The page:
During the year 2000 teachers of statistics in UK higher education (HE) were asked about their needs to enhance their teaching skills so that, in due course, the learning experience of their students could be enhanced. From the results of this information-gathering exercise, and using evidence from elsewhere, I discuss in this chapter some ideas on how learning and teaching standards in statistics could be raised. A summary of the feedback from the statistical community, which can be viewed at the Web site www.mathstore.ac.uk, was reported in Learning and Teaching Support Network (LTSN) Mathematics, Statistics and Operational Research (OR) Newsletter (February 2000).
Experience suggests that it is not a straightforward matter to convince statistical colleagues of the value of new ideas, especially when the proverbial expression 'grandmother sucking eggs' pervades. Indeed, new approaches to convincing users of statistics, namely students and employers, of the value of the subject may be needed as well, especially given the recent decline in the number of students opting to study the subject in the UK, and the number of mathematics departments that have been closed, absorbed and/or 're-profiled' over the last 10 to 15 years.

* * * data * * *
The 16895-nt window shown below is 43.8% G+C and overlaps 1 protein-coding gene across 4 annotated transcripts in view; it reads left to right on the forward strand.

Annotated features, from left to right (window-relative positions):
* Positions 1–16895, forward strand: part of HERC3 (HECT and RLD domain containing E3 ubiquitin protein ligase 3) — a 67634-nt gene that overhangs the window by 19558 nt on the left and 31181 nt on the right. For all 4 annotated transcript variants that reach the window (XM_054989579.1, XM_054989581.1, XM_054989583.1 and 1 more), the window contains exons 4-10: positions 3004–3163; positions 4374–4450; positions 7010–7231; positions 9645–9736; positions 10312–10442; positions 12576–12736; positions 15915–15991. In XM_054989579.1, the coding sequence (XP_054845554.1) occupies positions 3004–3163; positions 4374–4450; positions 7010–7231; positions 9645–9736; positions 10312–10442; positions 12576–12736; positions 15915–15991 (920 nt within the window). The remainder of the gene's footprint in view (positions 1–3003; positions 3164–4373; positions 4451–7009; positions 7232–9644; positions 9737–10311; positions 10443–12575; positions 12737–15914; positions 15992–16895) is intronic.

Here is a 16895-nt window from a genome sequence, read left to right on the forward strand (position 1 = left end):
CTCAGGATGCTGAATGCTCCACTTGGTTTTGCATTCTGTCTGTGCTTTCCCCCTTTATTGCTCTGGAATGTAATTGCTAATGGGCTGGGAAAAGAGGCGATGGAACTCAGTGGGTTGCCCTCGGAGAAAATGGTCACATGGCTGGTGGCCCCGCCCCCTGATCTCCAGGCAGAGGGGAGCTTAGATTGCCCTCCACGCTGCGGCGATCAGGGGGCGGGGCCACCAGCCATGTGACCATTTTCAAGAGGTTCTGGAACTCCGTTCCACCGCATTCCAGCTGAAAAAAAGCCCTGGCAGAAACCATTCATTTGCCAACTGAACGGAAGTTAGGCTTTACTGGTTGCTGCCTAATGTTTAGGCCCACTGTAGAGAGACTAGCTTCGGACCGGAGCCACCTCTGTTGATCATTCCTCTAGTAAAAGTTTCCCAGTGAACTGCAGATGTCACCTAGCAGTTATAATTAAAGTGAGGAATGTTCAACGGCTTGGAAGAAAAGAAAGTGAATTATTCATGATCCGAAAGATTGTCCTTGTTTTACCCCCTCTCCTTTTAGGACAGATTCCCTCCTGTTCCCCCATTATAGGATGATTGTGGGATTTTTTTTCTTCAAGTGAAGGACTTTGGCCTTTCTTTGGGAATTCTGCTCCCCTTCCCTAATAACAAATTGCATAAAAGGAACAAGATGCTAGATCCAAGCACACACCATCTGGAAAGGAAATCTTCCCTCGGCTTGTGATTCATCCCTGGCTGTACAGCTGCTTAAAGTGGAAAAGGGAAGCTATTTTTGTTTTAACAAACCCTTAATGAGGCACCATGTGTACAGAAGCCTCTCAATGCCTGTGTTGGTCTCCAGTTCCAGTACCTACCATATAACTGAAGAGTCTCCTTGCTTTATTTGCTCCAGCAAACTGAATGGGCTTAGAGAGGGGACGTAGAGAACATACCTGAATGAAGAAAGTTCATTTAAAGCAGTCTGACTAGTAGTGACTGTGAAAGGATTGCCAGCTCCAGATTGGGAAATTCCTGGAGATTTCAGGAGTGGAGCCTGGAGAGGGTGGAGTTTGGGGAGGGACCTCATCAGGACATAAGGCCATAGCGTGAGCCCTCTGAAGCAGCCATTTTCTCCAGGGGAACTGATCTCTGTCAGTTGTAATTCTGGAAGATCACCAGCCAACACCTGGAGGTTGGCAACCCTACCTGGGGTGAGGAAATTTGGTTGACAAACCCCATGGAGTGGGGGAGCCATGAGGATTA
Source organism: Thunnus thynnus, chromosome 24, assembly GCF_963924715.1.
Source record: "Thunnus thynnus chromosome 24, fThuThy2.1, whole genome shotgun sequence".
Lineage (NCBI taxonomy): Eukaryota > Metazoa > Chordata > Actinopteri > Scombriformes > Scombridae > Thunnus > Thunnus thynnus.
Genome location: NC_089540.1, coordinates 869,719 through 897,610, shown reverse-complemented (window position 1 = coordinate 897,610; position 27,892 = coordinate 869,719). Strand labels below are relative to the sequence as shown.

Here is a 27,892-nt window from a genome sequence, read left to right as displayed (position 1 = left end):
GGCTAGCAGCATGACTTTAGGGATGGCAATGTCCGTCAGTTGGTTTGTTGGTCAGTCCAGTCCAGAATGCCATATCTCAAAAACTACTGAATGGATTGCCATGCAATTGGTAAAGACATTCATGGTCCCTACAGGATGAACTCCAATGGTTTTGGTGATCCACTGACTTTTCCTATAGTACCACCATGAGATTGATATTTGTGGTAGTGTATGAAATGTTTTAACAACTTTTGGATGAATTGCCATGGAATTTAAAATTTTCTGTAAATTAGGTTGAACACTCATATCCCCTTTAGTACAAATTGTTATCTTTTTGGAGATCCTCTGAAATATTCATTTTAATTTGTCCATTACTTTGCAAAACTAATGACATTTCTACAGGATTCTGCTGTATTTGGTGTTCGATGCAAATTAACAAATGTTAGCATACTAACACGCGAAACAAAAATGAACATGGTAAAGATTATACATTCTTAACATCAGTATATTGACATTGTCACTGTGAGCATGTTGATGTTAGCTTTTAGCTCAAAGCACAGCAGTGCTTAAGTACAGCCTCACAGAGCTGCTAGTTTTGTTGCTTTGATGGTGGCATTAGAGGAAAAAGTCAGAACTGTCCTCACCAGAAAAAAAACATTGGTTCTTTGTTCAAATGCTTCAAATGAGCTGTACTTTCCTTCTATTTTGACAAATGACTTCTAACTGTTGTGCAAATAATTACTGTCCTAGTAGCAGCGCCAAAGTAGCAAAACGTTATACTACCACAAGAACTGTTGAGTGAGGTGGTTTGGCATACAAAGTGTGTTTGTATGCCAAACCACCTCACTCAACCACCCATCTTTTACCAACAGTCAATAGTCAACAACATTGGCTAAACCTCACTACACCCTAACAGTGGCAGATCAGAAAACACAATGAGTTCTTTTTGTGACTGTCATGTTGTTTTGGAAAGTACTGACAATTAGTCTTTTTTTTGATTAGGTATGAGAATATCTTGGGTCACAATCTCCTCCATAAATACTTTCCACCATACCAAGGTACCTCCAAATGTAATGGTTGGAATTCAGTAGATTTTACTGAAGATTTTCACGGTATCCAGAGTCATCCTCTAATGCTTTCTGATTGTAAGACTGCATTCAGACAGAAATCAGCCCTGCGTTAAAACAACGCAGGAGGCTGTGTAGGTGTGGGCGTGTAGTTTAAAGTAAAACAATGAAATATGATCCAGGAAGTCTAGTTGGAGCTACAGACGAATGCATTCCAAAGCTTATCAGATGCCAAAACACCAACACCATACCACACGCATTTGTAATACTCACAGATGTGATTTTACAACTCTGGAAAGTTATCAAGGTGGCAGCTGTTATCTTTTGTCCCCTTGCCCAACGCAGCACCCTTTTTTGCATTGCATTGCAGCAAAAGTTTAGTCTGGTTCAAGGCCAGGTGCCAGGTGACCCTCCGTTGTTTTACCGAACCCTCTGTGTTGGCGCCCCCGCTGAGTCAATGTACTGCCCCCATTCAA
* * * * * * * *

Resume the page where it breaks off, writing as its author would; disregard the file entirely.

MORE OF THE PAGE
Paradoxically, statistics is a relatively young subject, and has been at the forefront of embracing technology, especially with the wide availability of software packages that enable very rapid processing of large of amounts of data. However, simply having the use of a software package does not mean that statistical learning takes place.